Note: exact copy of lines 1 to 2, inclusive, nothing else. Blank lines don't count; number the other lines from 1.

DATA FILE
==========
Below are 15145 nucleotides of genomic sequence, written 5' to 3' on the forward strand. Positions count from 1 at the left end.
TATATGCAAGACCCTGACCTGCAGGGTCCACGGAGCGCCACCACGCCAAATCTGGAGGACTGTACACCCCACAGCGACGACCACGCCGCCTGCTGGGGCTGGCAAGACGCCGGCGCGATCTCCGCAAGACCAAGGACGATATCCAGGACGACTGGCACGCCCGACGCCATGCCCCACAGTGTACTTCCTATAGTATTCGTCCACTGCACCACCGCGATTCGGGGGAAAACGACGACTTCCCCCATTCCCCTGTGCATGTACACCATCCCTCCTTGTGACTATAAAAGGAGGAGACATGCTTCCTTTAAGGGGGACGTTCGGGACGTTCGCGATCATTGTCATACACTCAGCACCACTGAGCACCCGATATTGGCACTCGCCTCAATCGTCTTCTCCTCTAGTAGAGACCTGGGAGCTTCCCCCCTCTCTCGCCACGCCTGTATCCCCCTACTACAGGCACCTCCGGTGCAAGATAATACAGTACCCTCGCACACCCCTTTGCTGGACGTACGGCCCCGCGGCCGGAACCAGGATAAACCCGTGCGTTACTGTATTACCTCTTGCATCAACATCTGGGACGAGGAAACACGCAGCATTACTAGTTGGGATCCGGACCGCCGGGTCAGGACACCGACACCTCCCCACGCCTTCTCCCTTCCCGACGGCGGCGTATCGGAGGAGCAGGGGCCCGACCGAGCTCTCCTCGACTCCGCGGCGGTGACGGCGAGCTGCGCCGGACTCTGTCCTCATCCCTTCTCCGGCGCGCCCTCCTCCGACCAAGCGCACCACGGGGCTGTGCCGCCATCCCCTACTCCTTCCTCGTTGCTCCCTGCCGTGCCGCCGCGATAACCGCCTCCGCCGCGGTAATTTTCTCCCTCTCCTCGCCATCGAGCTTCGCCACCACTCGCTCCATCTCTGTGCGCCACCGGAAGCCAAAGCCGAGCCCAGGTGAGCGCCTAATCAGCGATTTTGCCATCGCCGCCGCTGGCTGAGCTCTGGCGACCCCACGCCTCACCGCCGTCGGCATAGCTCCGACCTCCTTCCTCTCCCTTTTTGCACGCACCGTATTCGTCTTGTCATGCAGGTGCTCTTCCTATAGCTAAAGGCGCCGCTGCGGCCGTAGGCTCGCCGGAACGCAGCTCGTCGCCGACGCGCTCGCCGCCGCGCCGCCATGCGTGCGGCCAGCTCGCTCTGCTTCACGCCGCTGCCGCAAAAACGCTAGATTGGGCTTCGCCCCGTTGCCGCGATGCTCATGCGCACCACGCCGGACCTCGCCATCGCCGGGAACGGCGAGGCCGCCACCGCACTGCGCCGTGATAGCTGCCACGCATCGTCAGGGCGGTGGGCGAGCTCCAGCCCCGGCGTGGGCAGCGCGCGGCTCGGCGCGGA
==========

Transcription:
Below are 15145 nucleotides of genomic sequence, written 5' to 3' on the forward strand. Positions count from 1 at the left end.
TATATGCAAGACCCTGACCTGCAGGGTCCACGGAGCGCCACCACGCCAAATCTGGAGGACTGTACACCCCACAGCGACGACCACGCCGCCTGCTGGGGCTGGCAAGACGCCGGCGCGATCTCCGCAAGACCAAGGACGATATCCAGGACGACTGGCACGCCCGACGCCATGCCCCACAGTGTACTTCCTATAGTATTCGTCCACTGCACCACCGCGATTCGGGGGAAAACGACGACTTCCCCCATTCCCCTGTGCATGTACACCATCCCTCCTTGTGACTATAAAAGGAGGAGACATGCTTCCTTTAAGGGGGACGTTCGGGACGTTCGCGATCATTGTCATACACTCAGCACCACTGAGCACCCGATATTGGCACTCGCCTCAATCGTCTTCTCCTCTAGTAGAGACCTGGGAGCTTCCCCCCTCTCTCGCCACGCCTGTATCCCCCTACTACAGGCACCTCCGGTGCAAGATAATACAGTACCCTCGCACACCCCTTTGCTGGACGTACGGCCCCGCGGCCGGAACCAGGATAAACCCGTGCGTTACTGTATTACCTCTTGCATCAACATCTGGGACGAGGAAACACGCAGCATTACTAGTTGGGATCCGGACCGCCGGGTCAGGACACCGACACCTCCCCACGCCTTCTCCCTTCCCGACGGCGGCGTATCGGAGGAGCAGGGGCCCGACCGAGCTCTCCTCGACTCCGCGGCGGTGACGGCGAGCTGCGCCGGACTCTGTCCTCATCCCTTCTCCGGCGCGCCCTCCTCCGACCAAGCGCACCACGGGGCTGTGCCGCCATCCCCTACTCCTTCCTCGTTGCTCCCTGCCGTGCCGCCGCGATAACCGCCTCCGCCGCGGTAATTTTCTCCCTCTCCTCGCCATCGAGCTTCGCCACCACTCGCTCCATCTCTGTGCGCCACCGGAAGCCAAAGCCGAGCCCAGGTGAGCGCCTAATCAGCGATTTTGCCATCGCCGCCGCTGGCTGAGCTCTGGCGACCCCACGCCTCACCGCCGTCGGCATAGCTCCGACCTCCTTCCTCTCCCTTTTTGCACGCACCGTATTCGTCTTGTCATGCAGGTGCTCTTCCTATAGCTAAAGGCGCCGCTGCGGCCGTAGGCTCGCCGGAACGCAGCTCGTCGCCGACGCGCTCGCCGCCGCGCCGCCATGCGTGCGGCCAGCTCGCTCTGCTTCACGCCGCTGCCGCAAAAACGCTAGATTGGGCTTCGCCCCGTTGCCGCGATGCTCATGCGCACCACGCCGGACCTCGCCATCGCCGGGAACGGCGAGGCCGCCACCGCACTGCGCCGTGATAGCTGCCACGCATCGTCAGGGCGGTGGGCGAGCTCCAGCCCCGGCGTGGGCAGCGCGCGGCTCGGCGCGGA